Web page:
Motorola today introduced new advanced data capture solutions designed to streamline and error-proof everyday processes across multiple industries. Motorola’s new DS6878 cordless imager series and DS6707-HC healthcare-specific handheld imager help enterprises increase operational efficiencies and reduce errors with revolutionary scanning performance for improved quality of customer and patient care.

DS6878-SR DS6878-DL DS6707-HC

“With our deep heritage in advanced data capture technologies, Motorola continues to expand its portfolio of solutions to meet the specific needs of customers across vertical markets,” said Al Quinn, vice president and general manager of advanced data capture, Motorola Enterprise Mobility Solutions. ”Understanding that enterprise customer needs are different and continually evolving, Motorola is committed to delivering solutions that address customer pain points, empowering workers to transform the enterprise.”
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H&M Bay leverages RFID solutions from Motorola to accelerate cold storage freight transfer

Posted May 25, 2010

Motorola RD5000

The company: H&M Bay, Inc.

In business for more than 25 years, H&M Bay provides efficient, reliable transport of temperature-controlled less-than-truckload (LTL) freight. H&M Bay has distribution centers in California, Florida, Maryland, Massachusetts, North Carolina, and Washington. With its strategically located distribution centers and an owner/operator network of over 10,000, H&M Bay provides industryleading delivery to companies throughout the continental U.S.

The challenge: Fast, efficient product handling and inventory tracking

In the LTL freight industry, time is always a major factor in successfully meeting customers’ needs. When temperature control is required, a focus on operational efficiency is critical, and efficiency is a guiding principle at H&M Bay.

Being the premier freight mover in the LTL frozen and refrigerated commodities market, H&M Bay is always looking at ways to increase service excellence. One example is the company’s custom Web-based dispatch system designed and implemented by John Walker, H&M Bay’s software development manager. The web based system was designed to allow customers and remote workers access to critical operations data 24×7. The customer Extranet opens up the dispatch operations of H&M via online order entry and real time push or pull shipment tracking. Tight integration with the Microsoft Navision Accounting application provides customer and vendor account insight tightly integrated with shipment information.

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American Apparel Finds the Right Fit with Motorola RFID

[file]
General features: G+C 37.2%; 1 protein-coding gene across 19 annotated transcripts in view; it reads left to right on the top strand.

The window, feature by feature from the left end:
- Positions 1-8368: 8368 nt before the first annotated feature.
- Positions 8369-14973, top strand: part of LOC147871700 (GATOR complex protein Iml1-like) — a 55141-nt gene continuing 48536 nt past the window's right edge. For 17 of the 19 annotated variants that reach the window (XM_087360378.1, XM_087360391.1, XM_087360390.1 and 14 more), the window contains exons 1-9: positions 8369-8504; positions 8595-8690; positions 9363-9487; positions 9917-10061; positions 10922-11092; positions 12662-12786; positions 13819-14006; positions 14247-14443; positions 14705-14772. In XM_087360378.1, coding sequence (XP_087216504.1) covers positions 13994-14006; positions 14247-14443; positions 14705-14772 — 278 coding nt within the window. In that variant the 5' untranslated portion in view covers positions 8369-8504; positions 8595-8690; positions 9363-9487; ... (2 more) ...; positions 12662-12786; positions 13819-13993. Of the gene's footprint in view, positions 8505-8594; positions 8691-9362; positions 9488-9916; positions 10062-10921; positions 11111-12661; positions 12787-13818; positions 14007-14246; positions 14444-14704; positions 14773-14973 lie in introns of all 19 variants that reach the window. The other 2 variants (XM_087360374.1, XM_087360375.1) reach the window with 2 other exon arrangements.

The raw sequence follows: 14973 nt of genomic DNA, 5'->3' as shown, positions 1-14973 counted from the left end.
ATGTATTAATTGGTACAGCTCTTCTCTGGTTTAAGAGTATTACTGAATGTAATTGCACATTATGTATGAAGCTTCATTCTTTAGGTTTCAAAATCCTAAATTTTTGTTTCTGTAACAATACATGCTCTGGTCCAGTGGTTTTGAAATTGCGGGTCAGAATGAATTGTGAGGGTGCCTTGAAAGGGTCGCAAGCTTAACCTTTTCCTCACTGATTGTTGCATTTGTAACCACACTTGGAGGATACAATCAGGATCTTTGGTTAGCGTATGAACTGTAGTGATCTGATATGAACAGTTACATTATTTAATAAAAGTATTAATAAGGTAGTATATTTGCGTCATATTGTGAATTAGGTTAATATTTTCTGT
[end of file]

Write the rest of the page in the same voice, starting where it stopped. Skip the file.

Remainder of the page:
Posted May 25, 2010

Company overview

American Apparel is a manufacturer, distributor, and retailer of branded fashion apparel based in Los Angeles. The company started in 1989 as a wholesaler of t-shirts and opened its first retail outlets in 2003. As of mid 2008, American Apparel operates over 200 retail stores in 18 countries and the chain is still growing rapidly.

All of American Apparel’s products are manufactured in the United States; its wholesale business supplies its cotton-based casual wear to distributors and screen printers. The company is a vertically integrated operation and conducts its own knitting, dying, cutting and sewing, and design out of its headquarters in downtown Los Angeles. American Apparel’s young, metropolitan customers are very loyal to the brand.

The challenge: improve business processes and reduce lost sales attributable to out-of-stocks

American Apparel retail stores operate boutique-style, stocking only one item of each style, color and size on the floor at any time. Inventory turnover is quick and traffic between the stock room and the sales floor is high, particularly during busy hours. With more than 26,000 SKU items to manage, maintaining accurate inventory counts and a 100% stock mix on the floor consumed significant time and labor. However, both were considered critical to the chain’s success, since inventory errors and stocking delays translated directly into lost sales.

The potential benefits of reducing labor and increasing sales from deploying an item-level RFID operation at American Apparel were clear. And given the control it has over its manufacturing, distribution and retail operations, American Apparel’s plan was not only to reap the benefits of RFID on the retail floor, but throughout its closed loop supply chain. The company was eager to test the current capabilities of RFID for accuracy, performance and adaptability to American Apparel’s business processes, with four clear goals for process improvements:

  • Increased stock visibility
  • Improved accuracy/reliability of inventory counts
  • Decreased labor costs and human errors associated with inventory
  • Sales floor stock levels maintained at virtually 100%